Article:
Parents’ experiences of formal assessment for their child with cerebral palsy- a qualitative study.

Ms Bridget O’Connor1, Dr Christine Imms1, Dr Claire Kerr2, Dr Nora Shields3, Dr Brooke Adair

1School of Allied Health,  Australian Catholic University, Albury, Australia, 2School of Nursing and Midwifery, Queen’s University Belfast, Belfast,  UK, 3School of Allied Health, La Trobe University, La Trobe University, Australia

Abstract:

Aim:
Allied health practitioners question the compatibility of evidence-based assessments and family-centred care. This study aimed to explore parents’ experiences of evidence-based assessments for their child with cerebral palsy.

Method:
A qualitative study using Interpretive description was undertaken. Primary carers of children with cerebral palsy (aged 3-18 years) were purposively sampled. Face-to-face interviews were conducted, audio-taped and transcribed. Data were analysed to yield a conceptual description of parents’ experience of assessment. Credibility was ensured through: journal reflections; co-author reviews; audit trail; and participant member-checking of the final conceptual description.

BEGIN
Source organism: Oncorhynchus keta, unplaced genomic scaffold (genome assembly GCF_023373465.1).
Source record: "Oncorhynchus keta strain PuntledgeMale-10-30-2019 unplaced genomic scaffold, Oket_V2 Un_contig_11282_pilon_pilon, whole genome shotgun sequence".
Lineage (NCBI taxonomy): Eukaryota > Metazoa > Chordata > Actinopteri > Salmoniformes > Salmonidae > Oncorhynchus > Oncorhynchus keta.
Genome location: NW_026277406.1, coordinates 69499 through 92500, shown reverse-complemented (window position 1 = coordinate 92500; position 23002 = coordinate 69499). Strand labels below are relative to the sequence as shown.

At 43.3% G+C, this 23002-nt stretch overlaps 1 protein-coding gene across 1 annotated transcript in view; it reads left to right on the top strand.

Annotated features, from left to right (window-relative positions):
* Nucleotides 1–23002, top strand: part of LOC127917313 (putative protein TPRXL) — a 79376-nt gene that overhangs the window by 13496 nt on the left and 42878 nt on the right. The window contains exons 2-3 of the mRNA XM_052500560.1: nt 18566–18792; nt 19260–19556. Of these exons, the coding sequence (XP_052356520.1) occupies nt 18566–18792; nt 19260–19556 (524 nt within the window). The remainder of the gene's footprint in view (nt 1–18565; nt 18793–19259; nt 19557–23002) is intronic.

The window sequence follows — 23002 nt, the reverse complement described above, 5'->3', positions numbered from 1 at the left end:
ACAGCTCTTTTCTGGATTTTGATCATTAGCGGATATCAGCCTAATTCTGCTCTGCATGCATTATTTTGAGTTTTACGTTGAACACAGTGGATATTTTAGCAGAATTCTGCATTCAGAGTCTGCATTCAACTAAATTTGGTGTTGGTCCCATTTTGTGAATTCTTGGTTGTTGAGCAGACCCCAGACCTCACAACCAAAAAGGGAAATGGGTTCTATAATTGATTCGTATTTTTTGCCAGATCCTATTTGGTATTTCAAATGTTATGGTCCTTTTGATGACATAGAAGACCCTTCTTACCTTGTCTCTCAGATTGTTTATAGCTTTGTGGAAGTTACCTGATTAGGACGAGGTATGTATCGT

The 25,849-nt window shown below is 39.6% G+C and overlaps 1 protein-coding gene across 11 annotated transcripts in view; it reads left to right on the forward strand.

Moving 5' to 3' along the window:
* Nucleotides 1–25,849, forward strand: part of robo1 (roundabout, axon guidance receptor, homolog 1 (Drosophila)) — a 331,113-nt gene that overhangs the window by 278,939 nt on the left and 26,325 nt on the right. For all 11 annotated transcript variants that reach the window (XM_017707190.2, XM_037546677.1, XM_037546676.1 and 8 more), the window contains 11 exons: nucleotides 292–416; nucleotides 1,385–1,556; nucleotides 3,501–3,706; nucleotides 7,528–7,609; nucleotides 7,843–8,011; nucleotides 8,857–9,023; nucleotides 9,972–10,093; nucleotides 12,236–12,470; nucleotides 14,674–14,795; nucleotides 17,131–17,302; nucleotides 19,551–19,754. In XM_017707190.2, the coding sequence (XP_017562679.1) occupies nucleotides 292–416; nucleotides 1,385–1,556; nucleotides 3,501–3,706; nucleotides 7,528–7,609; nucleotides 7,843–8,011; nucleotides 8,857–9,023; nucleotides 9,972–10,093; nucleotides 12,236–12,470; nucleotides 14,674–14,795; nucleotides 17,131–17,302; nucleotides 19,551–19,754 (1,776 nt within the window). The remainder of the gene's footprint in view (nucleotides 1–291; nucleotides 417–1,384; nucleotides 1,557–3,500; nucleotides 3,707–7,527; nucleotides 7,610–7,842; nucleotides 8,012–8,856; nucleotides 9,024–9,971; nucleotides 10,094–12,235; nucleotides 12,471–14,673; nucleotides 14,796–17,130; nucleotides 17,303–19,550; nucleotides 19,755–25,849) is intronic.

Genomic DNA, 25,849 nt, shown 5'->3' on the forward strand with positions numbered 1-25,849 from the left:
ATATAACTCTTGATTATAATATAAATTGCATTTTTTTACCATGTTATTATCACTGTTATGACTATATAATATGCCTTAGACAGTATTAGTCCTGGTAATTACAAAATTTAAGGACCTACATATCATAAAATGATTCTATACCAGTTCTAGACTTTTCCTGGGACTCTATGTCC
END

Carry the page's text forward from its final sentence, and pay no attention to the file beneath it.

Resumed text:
Results:
Six themes emerged from interviews with 14 primary carers: (1) Protection; (2) Framing assessment positively; (3) Bridging the Gap; (4) Involvement; (5) Finding Worth; and (6) Trust. Central to parents’ experience of assessment was protection of child identity and personal self. Formal assessment was motivating and informative but also confronting and persistently challenging for parents. Framing assessment and diagnosis positively was deemed essential. Parents’ involvement ranged from being overlooked to being instigators of assessment. Assessments were ‘worth it’ only when relevant to parents’ current focus and outcomes were transferable to the family context. Trust was built on familiarity, openness, and a sense of being in good hands. Further analysis generated a descriptive metaphor and schema – The Steering Wheel for collaborative assessment.

Significance of the findings to allied health:S

The Steering Wheel provides a conceptual model to help guide clinicians, parents, researchers, tool developers and educators towards more collaborative assessment practices aligned with family-centred care.

Biography:

Bridget O’Connor is a part-time PhD candidate through Australian Catholic University. She works clinically as a physiotherapist in community paediatrics with Albury Wodonga Health. She is committed to enhancing regional allied health practices for children and families. Her doctoral programme is an investigation of allied health practitioners’ use of robust assessments for children with cerebral palsy. She will present the findings from her current study that aims to understand parents’ experiences of assessment of their child with cerebral palsy.